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      A Global Ocean Oxygen Database and Atlas for Assessing and Predicting Deoxygenation and Ocean Health in the Open and Coastal Ocean

      , , , , , , , , , , , , , , , , , , , , , , , , , , , , , , , , , , , , , , , , , , , , , , , , , , , , , , , ,
      Frontiers in Marine Science
      Frontiers Media SA

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          Abstract

          In this paper, we outline the need for a coordinated international effort toward the building of an open-access Global Ocean Oxygen Database and ATlas (GO 2DAT) complying with the FAIR principles (Findable, Accessible, Interoperable, and Reusable). GO 2DAT will combine data from the coastal and open ocean, as measured by the chemical Winkler titration method or by sensors (e.g., optodes, electrodes) from Eulerian and Lagrangian platforms (e.g., ships, moorings, profiling floats, gliders, ships of opportunities, marine mammals, cabled observatories). GO 2DAT will further adopt a community-agreed, fully documented metadata format and a consistent quality control (QC) procedure and quality flagging (QF) system. GO 2DAT will serve to support the development of advanced data analysis and biogeochemical models for improving our mapping, understanding and forecasting capabilities for ocean O 2 changes and deoxygenation trends. It will offer the opportunity to develop quality-controlled data synthesis products with unprecedented spatial (vertical and horizontal) and temporal (sub-seasonal to multi-decadal) resolution. These products will support model assessment, improvement and evaluation as well as the development of climate and ocean health indicators. They will further support the decision-making processes associated with the emerging blue economy, the conservation of marine resources and their associated ecosystem services and the development of management tools required by a diverse community of users (e.g., environmental agencies, aquaculture, and fishing sectors). A better knowledge base of the spatial and temporal variations of marine O 2 will improve our understanding of the ocean O 2 budget, and allow better quantification of the Earth’s carbon and heat budgets. With the ever-increasing need to protect and sustainably manage ocean services, GO 2DAT will allow scientists to fully harness the increasing volumes of O 2 data already delivered by the expanding global ocean observing system and enable smooth incorporation of much higher quantities of data from autonomous platforms in the open ocean and coastal areas into comprehensive data products in the years to come. This paper aims at engaging the community (e.g., scientists, data managers, policy makers, service users) toward the development of GO 2DAT within the framework of the UN Global Ocean Oxygen Decade (GOOD) program recently endorsed by IOC-UNESCO. A roadmap toward GO 2DAT is proposed highlighting the efforts needed (e.g., in terms of human resources).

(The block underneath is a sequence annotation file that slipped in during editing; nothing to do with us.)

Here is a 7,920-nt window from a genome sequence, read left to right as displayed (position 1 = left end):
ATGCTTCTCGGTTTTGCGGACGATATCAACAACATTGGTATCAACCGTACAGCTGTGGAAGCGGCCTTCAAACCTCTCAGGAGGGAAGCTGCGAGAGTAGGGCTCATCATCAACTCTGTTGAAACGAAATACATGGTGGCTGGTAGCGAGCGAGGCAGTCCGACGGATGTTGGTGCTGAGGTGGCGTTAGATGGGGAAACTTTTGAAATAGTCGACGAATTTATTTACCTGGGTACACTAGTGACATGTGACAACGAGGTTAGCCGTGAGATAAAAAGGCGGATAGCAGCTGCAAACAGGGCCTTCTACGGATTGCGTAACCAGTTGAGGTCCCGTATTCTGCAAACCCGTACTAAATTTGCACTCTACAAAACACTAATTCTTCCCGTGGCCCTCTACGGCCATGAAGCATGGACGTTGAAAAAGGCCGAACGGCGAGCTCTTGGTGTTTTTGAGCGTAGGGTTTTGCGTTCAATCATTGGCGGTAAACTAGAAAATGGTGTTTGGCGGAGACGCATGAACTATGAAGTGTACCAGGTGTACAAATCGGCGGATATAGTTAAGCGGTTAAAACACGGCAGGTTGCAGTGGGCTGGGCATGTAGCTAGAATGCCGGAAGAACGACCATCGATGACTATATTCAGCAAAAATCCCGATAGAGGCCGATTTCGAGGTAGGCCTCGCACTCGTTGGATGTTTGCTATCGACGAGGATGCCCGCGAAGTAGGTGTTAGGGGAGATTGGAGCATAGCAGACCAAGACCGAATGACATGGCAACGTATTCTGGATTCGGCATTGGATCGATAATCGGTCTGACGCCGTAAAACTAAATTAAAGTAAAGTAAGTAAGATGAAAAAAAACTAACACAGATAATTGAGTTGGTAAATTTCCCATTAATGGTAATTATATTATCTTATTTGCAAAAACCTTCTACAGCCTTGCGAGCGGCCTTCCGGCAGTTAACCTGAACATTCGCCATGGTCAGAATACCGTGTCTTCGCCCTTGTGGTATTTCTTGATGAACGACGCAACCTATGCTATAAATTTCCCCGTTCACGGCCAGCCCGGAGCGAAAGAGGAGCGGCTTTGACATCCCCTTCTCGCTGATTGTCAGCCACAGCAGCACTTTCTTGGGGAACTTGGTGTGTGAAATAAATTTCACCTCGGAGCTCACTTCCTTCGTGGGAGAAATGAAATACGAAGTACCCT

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          The FAIR Guiding Principles for scientific data management and stewardship

          There is an urgent need to improve the infrastructure supporting the reuse of scholarly data. A diverse set of stakeholders—representing academia, industry, funding agencies, and scholarly publishers—have come together to design and jointly endorse a concise and measureable set of principles that we refer to as the FAIR Data Principles. The intent is that these may act as a guideline for those wishing to enhance the reusability of their data holdings. Distinct from peer initiatives that focus on the human scholar, the FAIR Principles put specific emphasis on enhancing the ability of machines to automatically find and use the data, in addition to supporting its reuse by individuals. This Comment is the first formal publication of the FAIR Principles, and includes the rationale behind them, and some exemplar implementations in the community.
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            Principles of Fluorescence Spectroscopy

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              Expanding oxygen-minimum zones in the tropical oceans.

              Oxygen-poor waters occupy large volumes of the intermediate-depth eastern tropical oceans. Oxygen-poor conditions have far-reaching impacts on ecosystems because important mobile macroorganisms avoid or cannot survive in hypoxic zones. Climate models predict declines in oceanic dissolved oxygen produced by global warming. We constructed 50-year time series of dissolved-oxygen concentration for select tropical oceanic regions by augmenting a historical database with recent measurements. These time series reveal vertical expansion of the intermediate-depth low-oxygen zones in the eastern tropical Atlantic and the equatorial Pacific during the past 50 years. The oxygen decrease in the 300- to 700-m layer is 0.09 to 0.34 micromoles per kilogram per year. Reduced oxygen levels may have dramatic consequences for ecosystems and coastal economies.
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                Author and article information

                Journal
                Frontiers in Marine Science
                Front. Mar. Sci.
                Frontiers Media SA
                2296-7745
                December 21 2021
                December 21 2021
                : 8
                Article
                10.3389/fmars.2021.724913
                a151a26c-8edd-4b8d-b35c-59957114a614
                © 2021

                Free to read

                https://creativecommons.org/licenses/by/4.0/


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